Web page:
Taylor Swift gave perhaps the biggest surprise of 2020 in the music industry when she announced her new album Folklore with one day̵7;s notice only. While other superstars used the previous surprise strategy, he revealed that he was completely unlike what the star of our country had done before, and her fans responded by broadcasting the 16 songs that appeared in the set non-stop since they were released less than a week ago.
While it’s still only a few days since then Folklore arrived, the set surpassed Swift’s previous set Amateur, and although no singles were promoted before the entire length dropped, a number of cuts attracted larger streaming amounts when they first appeared than any of the intense singles that had the most pressure since the last its project.
When Swift kicked her off Amateur the era with the single beat “Me!” Last spring, it was a massive moment in the music industry. The No. 1 track debuted on Spotify’s U.S. charts with 3.578 million plays. That’s a very strong sum, but three tracks Folklore they did even better on their first day, including “The 1,” which is first in the set, earning them the most games, at least as fans began to listen for the first time. That track also opened at No. 1 on the US Most Players list, beating only “Me!” from almost exactly 600,000 flows.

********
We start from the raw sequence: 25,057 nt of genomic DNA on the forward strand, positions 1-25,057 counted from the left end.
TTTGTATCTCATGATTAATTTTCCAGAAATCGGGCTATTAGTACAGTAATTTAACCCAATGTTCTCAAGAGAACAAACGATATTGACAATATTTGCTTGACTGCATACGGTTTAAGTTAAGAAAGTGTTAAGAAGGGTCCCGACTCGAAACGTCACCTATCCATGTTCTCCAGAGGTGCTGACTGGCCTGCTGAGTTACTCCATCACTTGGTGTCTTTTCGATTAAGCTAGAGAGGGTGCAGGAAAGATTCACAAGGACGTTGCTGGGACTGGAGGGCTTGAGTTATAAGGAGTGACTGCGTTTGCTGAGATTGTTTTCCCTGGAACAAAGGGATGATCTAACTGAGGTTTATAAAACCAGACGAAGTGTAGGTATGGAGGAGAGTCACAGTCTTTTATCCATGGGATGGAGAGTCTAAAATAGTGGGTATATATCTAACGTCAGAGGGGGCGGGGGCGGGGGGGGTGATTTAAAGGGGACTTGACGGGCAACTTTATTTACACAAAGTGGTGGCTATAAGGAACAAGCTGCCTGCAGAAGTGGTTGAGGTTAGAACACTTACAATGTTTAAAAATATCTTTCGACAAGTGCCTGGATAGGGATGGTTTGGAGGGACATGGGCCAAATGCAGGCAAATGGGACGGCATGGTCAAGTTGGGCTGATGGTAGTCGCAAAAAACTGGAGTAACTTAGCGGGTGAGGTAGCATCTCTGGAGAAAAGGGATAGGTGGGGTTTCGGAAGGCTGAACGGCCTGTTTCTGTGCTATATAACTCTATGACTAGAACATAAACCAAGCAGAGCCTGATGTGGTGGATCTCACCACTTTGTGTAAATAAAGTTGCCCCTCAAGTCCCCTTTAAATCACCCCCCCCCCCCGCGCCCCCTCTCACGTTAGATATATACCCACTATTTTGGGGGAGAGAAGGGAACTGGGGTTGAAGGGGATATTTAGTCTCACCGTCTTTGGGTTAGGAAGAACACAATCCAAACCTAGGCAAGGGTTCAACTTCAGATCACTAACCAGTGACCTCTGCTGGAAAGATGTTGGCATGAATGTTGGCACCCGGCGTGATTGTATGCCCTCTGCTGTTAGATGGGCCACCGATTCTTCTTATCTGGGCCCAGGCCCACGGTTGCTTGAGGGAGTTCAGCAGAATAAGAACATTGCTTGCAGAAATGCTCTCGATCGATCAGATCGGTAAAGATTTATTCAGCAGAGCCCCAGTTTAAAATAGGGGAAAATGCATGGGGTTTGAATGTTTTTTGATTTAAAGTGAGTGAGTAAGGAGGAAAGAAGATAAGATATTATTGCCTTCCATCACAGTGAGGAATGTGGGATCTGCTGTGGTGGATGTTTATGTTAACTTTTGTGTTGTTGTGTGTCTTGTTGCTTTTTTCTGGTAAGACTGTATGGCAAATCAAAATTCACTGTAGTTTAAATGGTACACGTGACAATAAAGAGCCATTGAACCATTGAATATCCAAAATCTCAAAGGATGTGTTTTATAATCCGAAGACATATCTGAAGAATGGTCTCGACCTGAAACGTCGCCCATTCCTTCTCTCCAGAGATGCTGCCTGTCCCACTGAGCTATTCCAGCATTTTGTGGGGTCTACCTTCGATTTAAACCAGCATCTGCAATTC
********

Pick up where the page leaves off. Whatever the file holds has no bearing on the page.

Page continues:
The second Amateur single “You Need To Calm Down” launched with 2.46 million Spotify streams on its first day last summer. By comparison, nine Folklore songs that hit this past Friday.
Third Amateur the launch, its title track, performed one of the worst singles, starting with just 1.85 million streams that fans of the day could first pick out on that intonation (16 ‘August, 2019). All but one of the tunes featured above Folklore raklu more streams upon their arrival late last week.
All this means is that with almost no proper promotion and very little warning, most of the songs featured on Swift’s new album have been better on Spotify than the singles from her latest album, even those Amateur The cut was backed by advertising campaigns and flurry media.
There are a number of possible explanations for this phenomenon, but the simplest seems to have made fans so excited about them. Folklore they rushed to pass it … and continue to go back for more, as there is clearly a sizable audience enjoying what you are hearing.